The WWE career of Barry Windham

Windham as NWA United States Champion. Much of his success came in the NWA & WCW but he struggled to replicate that in the WWE (Image courtesy of

Windham as NWA United States Champion. Much of his success came in the NWA & WCW but he struggled to replicate that in the WWE (Image courtesy of tapemachinesarerolling blog)

Craig Wilson

Barry Windham is, for me, a superstar that I would have loved to have seen in his prime. Sadly much of his best early work has not even been saved on tape let alone widely available. What there is on tape is largely very good, particularly his run with NWA/WCW.

After all, it was with the NWA, in its many forms, that he achieved much of his success. That’s not to say  he didn’t have success in the WWE – he did, he’s a former two time tag champion with his brother-in-law Mike Rotunda – but the majority of his time with McMahon’s promotion saw him saddled with poor gimmicks or hampered by creative difficulties and that’s exactly what we will look at today.

Barry was trained by his father Robert Jack Windham – better known by his in-ring name Blackjack Mulligan, himself a former WWF tag team champion and Harley Race. At the age of 19 he made his debut against JJ Dillon in late November 1979. The bulk of the early stages of his career was spent wrestling in the NWA’s Championship Wrestling from Florida territory.

He would achieve success both in singles and tag action competing as a babyface and had notable feuds with Kevin Sullivan and his Army of Darkness which included, amongst others “Maniac” Mark Lewin (Purple Haze), Bob Roop, The Lock and Luna Vachon. His tag success came in 1984 when he teamed with his brother-in-law Mike Rotunda. The duo captured the NWA Florida United States Tag Team Championship three times between March and May 1984.

In October of that year the pair joined the WWF and made their debut the following month on an episode of Maple Leaf Wrestling where they defeated Mohammed Saad and Bobby Bass. The pair soon picked up the name “U.S. Express” and it wasn’t long until the achieved tag team success for the ever expanding WWF. At a house show in Hartford on 21 January 1985 the pair defeated the North South Connection (Dick Murdoch and Adrian Adonis) to win their first WWF Tag Team Championship.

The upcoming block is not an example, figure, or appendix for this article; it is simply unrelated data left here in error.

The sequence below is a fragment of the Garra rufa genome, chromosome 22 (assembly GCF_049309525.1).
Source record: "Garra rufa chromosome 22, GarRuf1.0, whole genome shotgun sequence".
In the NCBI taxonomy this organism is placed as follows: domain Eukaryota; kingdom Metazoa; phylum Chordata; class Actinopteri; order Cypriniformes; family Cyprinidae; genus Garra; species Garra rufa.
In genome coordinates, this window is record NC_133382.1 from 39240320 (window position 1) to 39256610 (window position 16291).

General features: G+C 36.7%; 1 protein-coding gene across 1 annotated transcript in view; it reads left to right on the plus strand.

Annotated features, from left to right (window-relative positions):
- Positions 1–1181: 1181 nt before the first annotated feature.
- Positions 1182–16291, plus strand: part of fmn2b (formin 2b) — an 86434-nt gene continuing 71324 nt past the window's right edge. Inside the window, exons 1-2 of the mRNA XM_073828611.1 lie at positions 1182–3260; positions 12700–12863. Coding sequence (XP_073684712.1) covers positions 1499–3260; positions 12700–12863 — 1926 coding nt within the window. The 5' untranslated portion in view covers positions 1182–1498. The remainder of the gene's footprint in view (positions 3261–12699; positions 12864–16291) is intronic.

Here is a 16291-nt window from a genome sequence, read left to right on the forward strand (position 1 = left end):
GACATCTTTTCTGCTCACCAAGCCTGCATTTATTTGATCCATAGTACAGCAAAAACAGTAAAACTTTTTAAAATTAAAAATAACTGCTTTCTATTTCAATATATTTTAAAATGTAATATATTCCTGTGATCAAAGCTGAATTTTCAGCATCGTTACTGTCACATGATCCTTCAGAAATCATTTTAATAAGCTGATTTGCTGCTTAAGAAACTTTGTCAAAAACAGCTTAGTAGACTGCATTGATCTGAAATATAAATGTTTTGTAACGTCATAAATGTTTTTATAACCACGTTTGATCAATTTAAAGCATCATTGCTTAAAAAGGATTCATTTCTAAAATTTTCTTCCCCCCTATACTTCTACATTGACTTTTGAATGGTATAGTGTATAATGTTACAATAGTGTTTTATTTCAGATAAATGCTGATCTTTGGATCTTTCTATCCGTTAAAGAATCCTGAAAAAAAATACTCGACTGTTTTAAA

They would hold the tag belts until Wrestlemania 1 where they dropped them to The Iron Sheik and Nikolai Volkoff. A few months later, on the 13 July edition of Championship Wrestling, they won the belts back for their second, and last, run with the tag gold. The pair would drop the belts to Dream Team (Greg Valentine and Brutus Beefcake) in Philadelphia at The Spectrum on August 24 and Windham would depart the WWF for the NWA soon after. He would have two further runs with the WWE – with three different gimmicks – but failed to match the success of this run.

1989 – The Widowmaker

After four years Windham returned to the WWF at a 6 June 1989 TV taping where he defeated Frankie DeFalco with a superplex at 1:39. Despite the new ring name, his gimmick was much the same as before – a heel cowboy figure.

He managed to remain undefeated for four months with victories over wrestlers such as Paul Roma, Koko B. Ware and Jim Powers and was set to be part of Randy Savage’s “King’s Court” team at Survivor Series 1989 alongside Greg Valentine and Dino Bravo but left the promotion before then and was replaced by the Canadian Earthquake.

Windam asked for his release after his brother Kendell and his father were getting ready to go to jail on counterfeiting charges.

1996 – The Stalker

(Image courtesy of

(Image courtesy of

After another stint in the WCW, which included a victory over The Great Muta at SuperBrawl III for the NWA World Heavyweight Championship, Windham again returned to the WWF in 1996 as The Stalker.

Ahead of his debut the WWF aired a series of vignettes where Windham portrayed his character as a deranged and dangerous former military man clad in face paint.

He was scheduled to feud with Marc Mero but any chance of success that the gimmick had was hampered by behind the scenes changes. Windham was supposed to stalk Sable and appear to cut her throat but Mero balked at the idea. As a result he debuted as a babyface, with very little fanfare, and made his sole appearance at the 1996 Survivor Series where he was eliminated by Goldust.

1997 – Blackjack Windham

Blackjack Windham, on the left, alongside Blackjack Bradshaw (Image courtesy of